The other day, I got an email from Elaine Marshall, the 2010 Democratic candidate for the U.S. Senate. Here’s the subject:
HUGE NEWS: Marshall 37% Burr 35%
The email goes on to say: “These new poll numbers come from Lake Research, one of the most respected firms in the business, and are a direct result of your hard work. It is very strong news for us – but with Senator Burr’s $6 million warchest, we still have lots more work to do.” Needless to say, the next three paragraphs asked for money.
“ORLY?”, as we say on the Internet. That phrase has a very specific, “I don’t believe a word you’re saying” connotation. Because I didn’t believe a word of this poll’s result.
I am as eager as anybody to get Senator Burr out of office. But nothing I’d heard before inclined me to think this race was anywhere near close. And certainly not in Marshall’s favor. So I went to the reliable source for political information: Intrade. There you see that Burr is trading at 80, Marshall at 19. That means, as you can read about in their “How does it work?” page, that the market believes there’s an 80% chance that Burr will be elected, a 19% chance that Marshall will be elected (and presumably a 1% chance that some un-named third party will get in).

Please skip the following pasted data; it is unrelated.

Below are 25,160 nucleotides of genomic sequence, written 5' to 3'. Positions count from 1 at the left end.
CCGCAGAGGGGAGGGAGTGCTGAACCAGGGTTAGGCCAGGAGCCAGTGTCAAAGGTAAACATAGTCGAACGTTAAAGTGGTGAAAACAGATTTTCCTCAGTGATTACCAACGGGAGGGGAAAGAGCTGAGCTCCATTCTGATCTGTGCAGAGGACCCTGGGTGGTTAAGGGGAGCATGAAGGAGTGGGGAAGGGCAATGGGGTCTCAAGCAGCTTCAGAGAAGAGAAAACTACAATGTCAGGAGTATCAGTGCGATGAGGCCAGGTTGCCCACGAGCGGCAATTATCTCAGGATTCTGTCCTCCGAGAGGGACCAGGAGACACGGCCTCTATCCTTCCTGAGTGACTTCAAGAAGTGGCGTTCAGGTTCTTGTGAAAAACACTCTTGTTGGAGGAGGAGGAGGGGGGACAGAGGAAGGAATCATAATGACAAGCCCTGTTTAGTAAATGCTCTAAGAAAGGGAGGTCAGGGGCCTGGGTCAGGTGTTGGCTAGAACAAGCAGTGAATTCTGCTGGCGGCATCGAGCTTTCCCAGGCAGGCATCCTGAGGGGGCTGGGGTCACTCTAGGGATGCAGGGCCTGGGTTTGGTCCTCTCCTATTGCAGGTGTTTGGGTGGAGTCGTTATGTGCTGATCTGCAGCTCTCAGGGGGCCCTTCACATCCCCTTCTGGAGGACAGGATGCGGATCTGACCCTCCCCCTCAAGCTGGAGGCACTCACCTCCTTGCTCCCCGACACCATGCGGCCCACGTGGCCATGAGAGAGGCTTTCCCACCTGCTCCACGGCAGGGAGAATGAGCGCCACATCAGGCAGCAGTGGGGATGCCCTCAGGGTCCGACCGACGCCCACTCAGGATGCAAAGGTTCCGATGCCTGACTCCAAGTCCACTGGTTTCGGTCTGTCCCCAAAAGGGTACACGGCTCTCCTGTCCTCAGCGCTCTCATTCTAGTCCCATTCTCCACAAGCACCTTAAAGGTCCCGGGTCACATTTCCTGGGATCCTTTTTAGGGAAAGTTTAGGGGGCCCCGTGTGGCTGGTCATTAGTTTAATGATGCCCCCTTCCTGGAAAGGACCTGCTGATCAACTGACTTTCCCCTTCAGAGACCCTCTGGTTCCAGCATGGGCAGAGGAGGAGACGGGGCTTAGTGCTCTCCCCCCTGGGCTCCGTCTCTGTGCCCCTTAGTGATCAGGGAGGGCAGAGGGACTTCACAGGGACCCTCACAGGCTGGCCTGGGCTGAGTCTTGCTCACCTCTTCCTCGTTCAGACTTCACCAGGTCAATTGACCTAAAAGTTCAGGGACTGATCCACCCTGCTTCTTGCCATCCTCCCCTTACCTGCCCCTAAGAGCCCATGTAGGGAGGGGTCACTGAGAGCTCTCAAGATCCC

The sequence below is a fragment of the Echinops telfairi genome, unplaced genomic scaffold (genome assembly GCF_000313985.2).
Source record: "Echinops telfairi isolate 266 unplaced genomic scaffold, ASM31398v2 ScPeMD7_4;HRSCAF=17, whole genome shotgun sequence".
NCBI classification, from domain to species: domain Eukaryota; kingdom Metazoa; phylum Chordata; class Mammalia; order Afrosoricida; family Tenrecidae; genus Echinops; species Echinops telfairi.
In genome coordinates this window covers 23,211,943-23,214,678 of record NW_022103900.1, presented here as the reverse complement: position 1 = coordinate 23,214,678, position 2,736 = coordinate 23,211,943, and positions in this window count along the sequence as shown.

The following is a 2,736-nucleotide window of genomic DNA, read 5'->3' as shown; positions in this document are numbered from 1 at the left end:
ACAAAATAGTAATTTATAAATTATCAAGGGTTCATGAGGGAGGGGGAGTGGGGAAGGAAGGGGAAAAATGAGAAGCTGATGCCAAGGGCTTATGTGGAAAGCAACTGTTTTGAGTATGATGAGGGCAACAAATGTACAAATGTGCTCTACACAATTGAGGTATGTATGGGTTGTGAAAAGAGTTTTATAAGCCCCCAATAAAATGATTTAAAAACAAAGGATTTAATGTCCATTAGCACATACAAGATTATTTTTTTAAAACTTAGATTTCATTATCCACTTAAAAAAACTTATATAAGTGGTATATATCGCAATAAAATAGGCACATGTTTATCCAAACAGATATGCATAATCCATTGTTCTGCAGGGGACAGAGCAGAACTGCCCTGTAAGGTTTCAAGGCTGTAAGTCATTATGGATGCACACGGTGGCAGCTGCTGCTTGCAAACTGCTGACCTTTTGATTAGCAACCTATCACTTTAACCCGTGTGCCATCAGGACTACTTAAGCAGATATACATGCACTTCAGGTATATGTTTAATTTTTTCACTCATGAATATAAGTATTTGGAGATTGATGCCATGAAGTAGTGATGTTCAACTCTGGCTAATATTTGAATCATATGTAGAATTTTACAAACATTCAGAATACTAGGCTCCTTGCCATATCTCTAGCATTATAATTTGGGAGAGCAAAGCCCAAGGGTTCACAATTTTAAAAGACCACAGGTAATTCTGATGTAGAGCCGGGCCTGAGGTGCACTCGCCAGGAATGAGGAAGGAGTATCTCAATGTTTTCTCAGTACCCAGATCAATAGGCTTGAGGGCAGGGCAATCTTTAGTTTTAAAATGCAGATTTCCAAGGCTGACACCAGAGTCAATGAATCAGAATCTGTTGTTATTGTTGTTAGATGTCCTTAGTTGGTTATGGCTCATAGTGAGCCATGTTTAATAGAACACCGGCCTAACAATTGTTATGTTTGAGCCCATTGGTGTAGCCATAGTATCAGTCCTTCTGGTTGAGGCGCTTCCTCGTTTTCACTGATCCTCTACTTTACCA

The one rule to remember about people is that, with few exceptions, they put their money where their true beliefs are. That’s why real money prediction markets are so damn accurate: they get people to stop talking about what they want, and let them actually put their money on what they think will happen. Needless to say, that causes people to work hard to model real probabilities rather than what they want the public to think.
Now, obviously, I’m well aware that perception can become reality; if enough people start believing that Elaine Marshall is electable, then maybe they’ll start giving money to her campaign, which could actually make her electable. But that’s different than saying that a credible poll says that she’s leading the race.
I want to put my time, money, and energy in places where it will do some good. 4:1 long-shots are not my definition of “places where my money does some good”. I feel somewhat betrayed by the North Carolina Democratic party.  Are they so naive as to actually believe their 37:35 number, or do they just think that I’m gullible enough to believe it?
 But, paraphrasing W.C. Fields, at least I’m not in South Carolina